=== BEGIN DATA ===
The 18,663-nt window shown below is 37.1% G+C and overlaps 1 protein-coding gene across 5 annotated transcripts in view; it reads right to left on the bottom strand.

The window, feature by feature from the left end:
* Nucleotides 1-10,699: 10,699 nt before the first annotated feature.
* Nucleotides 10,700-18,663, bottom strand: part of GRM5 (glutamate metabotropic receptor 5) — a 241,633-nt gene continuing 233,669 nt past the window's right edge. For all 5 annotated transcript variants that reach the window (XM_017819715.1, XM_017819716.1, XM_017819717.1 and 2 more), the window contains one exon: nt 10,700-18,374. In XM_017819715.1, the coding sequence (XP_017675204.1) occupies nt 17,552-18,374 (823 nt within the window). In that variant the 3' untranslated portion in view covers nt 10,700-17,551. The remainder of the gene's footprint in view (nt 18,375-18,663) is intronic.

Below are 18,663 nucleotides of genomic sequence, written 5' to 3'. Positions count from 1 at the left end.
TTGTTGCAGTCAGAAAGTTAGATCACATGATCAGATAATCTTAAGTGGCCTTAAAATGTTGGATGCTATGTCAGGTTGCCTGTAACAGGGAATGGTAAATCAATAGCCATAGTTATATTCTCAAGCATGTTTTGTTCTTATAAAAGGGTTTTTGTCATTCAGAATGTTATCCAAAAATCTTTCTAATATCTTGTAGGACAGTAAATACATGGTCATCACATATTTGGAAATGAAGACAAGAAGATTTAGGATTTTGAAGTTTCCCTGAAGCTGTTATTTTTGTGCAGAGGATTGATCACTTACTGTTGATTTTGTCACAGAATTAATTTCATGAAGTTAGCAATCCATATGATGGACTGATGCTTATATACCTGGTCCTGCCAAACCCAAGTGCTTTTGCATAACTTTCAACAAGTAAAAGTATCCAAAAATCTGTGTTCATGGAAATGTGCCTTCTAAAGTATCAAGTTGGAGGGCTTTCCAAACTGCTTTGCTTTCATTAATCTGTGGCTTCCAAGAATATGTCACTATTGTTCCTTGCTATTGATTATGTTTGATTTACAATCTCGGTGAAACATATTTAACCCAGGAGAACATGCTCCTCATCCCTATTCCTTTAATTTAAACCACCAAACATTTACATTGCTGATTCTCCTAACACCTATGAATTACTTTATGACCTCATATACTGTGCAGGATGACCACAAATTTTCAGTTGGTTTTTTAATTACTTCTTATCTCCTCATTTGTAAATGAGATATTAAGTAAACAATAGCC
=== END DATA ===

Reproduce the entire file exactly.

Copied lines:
The 18,663-nt window shown below is 37.1% G+C and overlaps 1 protein-coding gene across 5 annotated transcripts in view; it reads right to left on the bottom strand.

The window, feature by feature from the left end:
* Nucleotides 1-10,699: 10,699 nt before the first annotated feature.
* Nucleotides 10,700-18,663, bottom strand: part of GRM5 (glutamate metabotropic receptor 5) — a 241,633-nt gene continuing 233,669 nt past the window's right edge. For all 5 annotated transcript variants that reach the window (XM_017819715.1, XM_017819716.1, XM_017819717.1 and 2 more), the window contains one exon: nt 10,700-18,374. In XM_017819715.1, the coding sequence (XP_017675204.1) occupies nt 17,552-18,374 (823 nt within the window). In that variant the 3' untranslated portion in view covers nt 10,700-17,551. The remainder of the gene's footprint in view (nt 18,375-18,663) is intronic.

Below are 18,663 nucleotides of genomic sequence, written 5' to 3'. Positions count from 1 at the left end.
TTGTTGCAGTCAGAAAGTTAGATCACATGATCAGATAATCTTAAGTGGCCTTAAAATGTTGGATGCTATGTCAGGTTGCCTGTAACAGGGAATGGTAAATCAATAGCCATAGTTATATTCTCAAGCATGTTTTGTTCTTATAAAAGGGTTTTTGTCATTCAGAATGTTATCCAAAAATCTTTCTAATATCTTGTAGGACAGTAAATACATGGTCATCACATATTTGGAAATGAAGACAAGAAGATTTAGGATTTTGAAGTTTCCCTGAAGCTGTTATTTTTGTGCAGAGGATTGATCACTTACTGTTGATTTTGTCACAGAATTAATTTCATGAAGTTAGCAATCCATATGATGGACTGATGCTTATATACCTGGTCCTGCCAAACCCAAGTGCTTTTGCATAACTTTCAACAAGTAAAAGTATCCAAAAATCTGTGTTCATGGAAATGTGCCTTCTAAAGTATCAAGTTGGAGGGCTTTCCAAACTGCTTTGCTTTCATTAATCTGTGGCTTCCAAGAATATGTCACTATTGTTCCTTGCTATTGATTATGTTTGATTTACAATCTCGGTGAAACATATTTAACCCAGGAGAACATGCTCCTCATCCCTATTCCTTTAATTTAAACCACCAAACATTTACATTGCTGATTCTCCTAACACCTATGAATTACTTTATGACCTCATATACTGTGCAGGATGACCACAAATTTTCAGTTGGTTTTTTAATTACTTCTTATCTCCTCATTTGTAAATGAGATATTAAGTAAACAATAGCC